World Bulletin / News Desk
Thousands of supporters of Egypt's Muslim Brotherhood stood their ground in Cairo on Sunday, saying they would not leave the streets despite "massacres" by security forces who shot dozens of them dead.
Egypt's ambulance service said 72 people were killed in Saturday's violence at a Cairo vigil by supporters of deposed President Mohamed Mursi, triggering global anxiety that the Arab world's most populous country risked plunging into the abyss.
Morsi's Brotherhood, which won repeated elections after the fall of autocrat Hosni Mubarak in 2011, has vowed not to leave the streets unless Mursi is restored to power. His supporters accuse the military of reversing the uprising that brought democracy.
"They will not be content until they bring back everything from the era of the corrupt, murderous security and intelligence state," senior Brotherhood official Essam el-Erian said on Facebook. "They've stepped up their efforts to do so by committing massacres never before seen in Egyptian history."
Although Cairo was quiet on Sunday morning, violent clashes rattled the Suez Canal city of Port Said, with a 17-year-old youth killed in fighting between the pro- and anti-Morsi camps and a further 29 people injured, security sources said.
The violence has deeply polarised Egypt, with its secular and liberal elite so far showing little sympathy for the Brotherhood or reservations about the return to power of a military which ruled for 60 years before the 2011 uprising.
However, in one of the first signs of doubt from within the interim cabinet installed after the military takeover, Deputy Prime Minister for Economic Affairs Ziad Bahaa El-Din said the government must not copy the "oppressive and exclusionary policies" of its foes.
"Our position must remain fixed on the need to provide legal guarantees not only for the members of the Brotherhood, but for every Egyptian citizen. Excessive force is not permitted," El-Din wrote on Facebook.
And in another sign of unease, the Tamarud youth protest movement, which mobilised millions of people against Mursi and has fully backed the army, expressed alarm at an announcement that the interior minister was reviving the feared secret political police shut down after Mubarak was toppled.
The killings took place the morning after mass demonstrations called by military chief Abdel Fattah al-Sisi to show public support for a crackdown on "terrorism", which the Brotherhood sees as justifying an onslaught against it.
In an apparent show of support for the police, a smiling Sisi turned up at a graduation ceremony on Sunday broadcast live on state television, receiving a standing ovation from the recruits, all decked out in starched white uniforms.
Interior Minister Mohamed Ibrahim hailed him as "Egypt's devoted son".
The military insists it does not want to retain power and aims to hand over to full civilian rule with a "road map" to elections in about six months.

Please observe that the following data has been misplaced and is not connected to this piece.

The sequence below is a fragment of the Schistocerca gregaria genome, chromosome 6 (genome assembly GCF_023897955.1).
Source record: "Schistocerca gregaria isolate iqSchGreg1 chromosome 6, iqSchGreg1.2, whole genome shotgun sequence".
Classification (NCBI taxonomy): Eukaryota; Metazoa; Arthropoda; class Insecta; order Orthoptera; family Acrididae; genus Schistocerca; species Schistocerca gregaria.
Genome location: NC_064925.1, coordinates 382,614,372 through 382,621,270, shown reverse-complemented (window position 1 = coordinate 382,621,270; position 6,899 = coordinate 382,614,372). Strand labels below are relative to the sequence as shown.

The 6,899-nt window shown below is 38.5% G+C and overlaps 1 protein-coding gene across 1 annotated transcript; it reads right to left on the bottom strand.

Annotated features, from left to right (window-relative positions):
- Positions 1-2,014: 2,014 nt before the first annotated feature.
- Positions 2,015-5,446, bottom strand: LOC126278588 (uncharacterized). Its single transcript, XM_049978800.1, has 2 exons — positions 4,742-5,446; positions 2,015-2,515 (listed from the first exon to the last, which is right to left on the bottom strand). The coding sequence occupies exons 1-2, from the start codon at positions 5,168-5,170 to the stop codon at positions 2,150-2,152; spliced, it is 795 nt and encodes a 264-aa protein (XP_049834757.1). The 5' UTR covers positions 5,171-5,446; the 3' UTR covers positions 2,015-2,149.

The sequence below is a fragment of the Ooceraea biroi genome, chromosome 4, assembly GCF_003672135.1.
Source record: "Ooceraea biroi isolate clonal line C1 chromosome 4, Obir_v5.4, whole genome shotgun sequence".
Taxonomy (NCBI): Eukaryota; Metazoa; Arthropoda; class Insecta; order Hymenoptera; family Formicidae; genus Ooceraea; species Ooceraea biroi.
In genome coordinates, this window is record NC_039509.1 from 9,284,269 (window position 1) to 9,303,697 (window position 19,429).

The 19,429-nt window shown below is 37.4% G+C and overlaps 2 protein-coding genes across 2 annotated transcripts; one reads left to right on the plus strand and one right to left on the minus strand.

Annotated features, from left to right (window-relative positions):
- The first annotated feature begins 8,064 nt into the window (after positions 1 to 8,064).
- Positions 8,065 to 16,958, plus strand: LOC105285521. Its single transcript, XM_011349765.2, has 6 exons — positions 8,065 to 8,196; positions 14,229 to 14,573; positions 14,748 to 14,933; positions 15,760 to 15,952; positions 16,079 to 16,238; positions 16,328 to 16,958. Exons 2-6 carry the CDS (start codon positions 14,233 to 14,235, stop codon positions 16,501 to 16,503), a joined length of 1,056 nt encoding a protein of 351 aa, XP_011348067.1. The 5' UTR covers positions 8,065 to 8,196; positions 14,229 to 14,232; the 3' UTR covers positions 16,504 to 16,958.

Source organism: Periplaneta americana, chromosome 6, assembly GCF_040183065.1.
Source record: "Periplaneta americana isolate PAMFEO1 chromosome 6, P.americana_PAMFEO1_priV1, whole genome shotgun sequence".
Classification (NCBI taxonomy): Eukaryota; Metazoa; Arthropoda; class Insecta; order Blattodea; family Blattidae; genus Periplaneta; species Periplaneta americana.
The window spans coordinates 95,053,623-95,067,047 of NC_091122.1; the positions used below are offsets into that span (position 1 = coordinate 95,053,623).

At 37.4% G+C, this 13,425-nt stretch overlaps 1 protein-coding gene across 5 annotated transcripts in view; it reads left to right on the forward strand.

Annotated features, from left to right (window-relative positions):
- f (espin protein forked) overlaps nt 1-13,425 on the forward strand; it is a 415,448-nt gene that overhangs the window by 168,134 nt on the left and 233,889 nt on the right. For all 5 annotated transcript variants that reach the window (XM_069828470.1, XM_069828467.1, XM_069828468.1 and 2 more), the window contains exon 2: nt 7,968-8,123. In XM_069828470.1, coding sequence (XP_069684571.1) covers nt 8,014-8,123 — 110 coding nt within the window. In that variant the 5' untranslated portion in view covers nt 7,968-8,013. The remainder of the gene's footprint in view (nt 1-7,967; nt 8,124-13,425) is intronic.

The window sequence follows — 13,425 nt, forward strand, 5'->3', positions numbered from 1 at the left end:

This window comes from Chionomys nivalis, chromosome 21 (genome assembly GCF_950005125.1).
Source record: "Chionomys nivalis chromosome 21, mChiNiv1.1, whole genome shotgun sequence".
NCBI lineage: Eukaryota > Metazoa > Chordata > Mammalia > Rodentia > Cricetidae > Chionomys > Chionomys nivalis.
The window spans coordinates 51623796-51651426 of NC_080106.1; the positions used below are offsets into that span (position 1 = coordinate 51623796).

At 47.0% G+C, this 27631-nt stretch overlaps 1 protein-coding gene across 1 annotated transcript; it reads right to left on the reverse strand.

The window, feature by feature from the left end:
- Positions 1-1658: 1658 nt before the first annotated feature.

But the very public role of Sisi as face of the new order has led to speculation that the next president could again be a military officer, like all of Egypt's rulers between 1952 and Mursi's election last year.
Authorities have said they want to clear the activists off the streets, but they were still camped there. Some used pictures of Mursi to shield their heads from the sun. Women and children were resting at tents set near the main gathering area.
New York-based Human Rights Watch said the killings suggested a "shocking willingness" by police and politicians to ratchet up violence against backers of Mursi.
U.N. human rights chief Navi Pillay said confrontation was "leading to disaster".
"Supporters of the Muslim Brotherhood have the right to protest peacefully like anyone else," she said in a statement. "Egypt stands at a crossroads. The future of this great country that gave so much to civilization depends on how its citizens and authorities act over the following days and months."
The United States, which provides more than $1 billion a year in military aid to Egypt, urged its Middle East ally to pull "back from the brink", telling the security forces to respect the right to peaceful protest.
The apparent revival of the political secret police is a move that could shake the enthusiasm of some secularists who have otherwise seen little to object to in a government campaign against their Brotherhood enemies.
Citing "extremist and religious activity and things like that", Interior Minister Ibrahim said on Saturday "safety cannot be restored without political security".
Tamarud campaigners issued a statement rejecting the return of any departments tasked with monitoring religious or political activity, arguing that the main aim of Egypt's 2011 revolution was "freedom and social justice".
Close to 300 people have died in violence since Sisi deposed Morsi. Besides the Cairo bloodshed, some of the worse violence has been in the lawless Sinai peninsula, which borders Israel and the Palestinian Gaza Strip, where Islamist militants have vowed to battle government forces after the removal of Mursi.
State news agency MENA said on Sunday that 10 "terrorist elements" in north Sinai had been killed and 20 others arrested in security sweeps over the past 48 hours.
"It is almost impossible to imagine that so many killings would take place without an intention to kill, or at least a criminal disregard for people's lives," Nadim Houry said.
Mursi has been held in army detention at an undisclosed location since he was deposed. Ibrahim said he would likely be transferred shortly to the same Cairo prison where Mubarak is now held, after authorities launched an investigation of him on charges including murder stemming from his 2011 escape from jail duringEgypt's the anti-Mubarak uprising.